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This fundamental piece of payments-related legislation in Europe aims to accelerate digital disruption and re-shape of the banking industry.

With fintech incumbents still on the rise and the implications of open banking driven by PSD2, banks are faced with new challenges but also exciting opportunities.

A quick introduction to PSD2

PSD2, or the revised Payment Service Directive, came into effect in January 2018, replacing the initial PSD from 2007. Issued by the European Commission (Directorate General Internal Market), it has been designed to regulate payment services and payment service providers throughout the European Union (EU) and European Economic Area (EEA). Its wider purpose is to promote pan-European competition and participation in the payments industry also from non-banks, and to provide for a level playing field by harmonizing consumer protection and the rights and obligations for payment providers and users.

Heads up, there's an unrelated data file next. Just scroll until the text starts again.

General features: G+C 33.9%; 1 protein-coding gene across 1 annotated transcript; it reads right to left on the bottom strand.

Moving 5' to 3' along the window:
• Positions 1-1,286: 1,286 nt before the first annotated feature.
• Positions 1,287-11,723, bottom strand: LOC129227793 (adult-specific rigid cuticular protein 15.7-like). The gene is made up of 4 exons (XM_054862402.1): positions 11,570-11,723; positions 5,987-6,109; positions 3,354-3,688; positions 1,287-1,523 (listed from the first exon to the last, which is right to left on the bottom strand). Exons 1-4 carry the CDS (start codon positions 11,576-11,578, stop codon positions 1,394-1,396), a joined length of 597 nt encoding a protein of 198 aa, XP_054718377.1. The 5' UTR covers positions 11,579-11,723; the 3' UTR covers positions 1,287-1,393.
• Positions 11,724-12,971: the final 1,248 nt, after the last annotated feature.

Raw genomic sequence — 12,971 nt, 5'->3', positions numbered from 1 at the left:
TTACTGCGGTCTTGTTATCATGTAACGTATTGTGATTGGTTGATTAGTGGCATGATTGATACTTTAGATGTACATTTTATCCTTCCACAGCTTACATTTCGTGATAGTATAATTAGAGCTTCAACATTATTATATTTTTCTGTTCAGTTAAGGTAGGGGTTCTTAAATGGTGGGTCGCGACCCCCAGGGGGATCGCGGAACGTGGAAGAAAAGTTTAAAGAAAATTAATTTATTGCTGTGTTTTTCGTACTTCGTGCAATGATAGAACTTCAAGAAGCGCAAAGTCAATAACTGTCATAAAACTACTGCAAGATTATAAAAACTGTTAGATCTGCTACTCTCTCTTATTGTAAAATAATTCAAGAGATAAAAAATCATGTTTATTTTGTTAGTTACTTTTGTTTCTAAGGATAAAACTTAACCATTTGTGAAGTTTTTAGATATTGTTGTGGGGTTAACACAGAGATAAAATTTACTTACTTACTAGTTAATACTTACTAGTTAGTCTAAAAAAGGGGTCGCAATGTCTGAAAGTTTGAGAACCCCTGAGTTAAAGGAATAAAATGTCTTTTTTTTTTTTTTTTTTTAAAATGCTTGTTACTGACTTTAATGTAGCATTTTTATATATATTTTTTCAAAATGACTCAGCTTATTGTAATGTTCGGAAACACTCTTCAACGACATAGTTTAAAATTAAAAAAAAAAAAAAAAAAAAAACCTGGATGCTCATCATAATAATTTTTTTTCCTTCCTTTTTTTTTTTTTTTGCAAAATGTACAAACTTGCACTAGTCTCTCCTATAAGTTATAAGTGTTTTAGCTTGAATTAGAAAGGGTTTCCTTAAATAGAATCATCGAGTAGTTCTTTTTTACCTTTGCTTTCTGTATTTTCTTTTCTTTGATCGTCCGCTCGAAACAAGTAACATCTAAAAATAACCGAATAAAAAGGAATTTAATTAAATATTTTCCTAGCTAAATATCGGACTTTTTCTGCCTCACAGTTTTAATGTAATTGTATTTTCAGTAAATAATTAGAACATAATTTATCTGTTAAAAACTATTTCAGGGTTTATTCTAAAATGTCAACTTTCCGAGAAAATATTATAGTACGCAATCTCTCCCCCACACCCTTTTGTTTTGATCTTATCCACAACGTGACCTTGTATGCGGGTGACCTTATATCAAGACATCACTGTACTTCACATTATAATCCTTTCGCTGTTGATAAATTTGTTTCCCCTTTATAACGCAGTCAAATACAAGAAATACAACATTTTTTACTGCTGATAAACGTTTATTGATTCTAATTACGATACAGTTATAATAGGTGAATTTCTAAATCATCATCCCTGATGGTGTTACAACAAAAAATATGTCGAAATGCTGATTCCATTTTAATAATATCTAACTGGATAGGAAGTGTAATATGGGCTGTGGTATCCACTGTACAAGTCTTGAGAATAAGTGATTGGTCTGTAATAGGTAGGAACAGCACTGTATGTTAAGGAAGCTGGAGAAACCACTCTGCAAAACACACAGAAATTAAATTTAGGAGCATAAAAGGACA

In short, PSD2 will enable bank customers, both consumers and businesses, to use third-party providers to manage their finances. As Open Banking begins to develop and evolve, this directive enables fintech companies to build applications on top of data from banks. This would make it possible, for example, for you to use your Facebook app to pay your bills or analyze spending habits.

The technological core of PSD2 is believed to be open APIs, which can provide the means for banks to connect their payments and data services to third parties. However, the regulation doesn’t mandate a specific technology, which means that common standards can be agreed on that aren’t necessarily standardized APIs.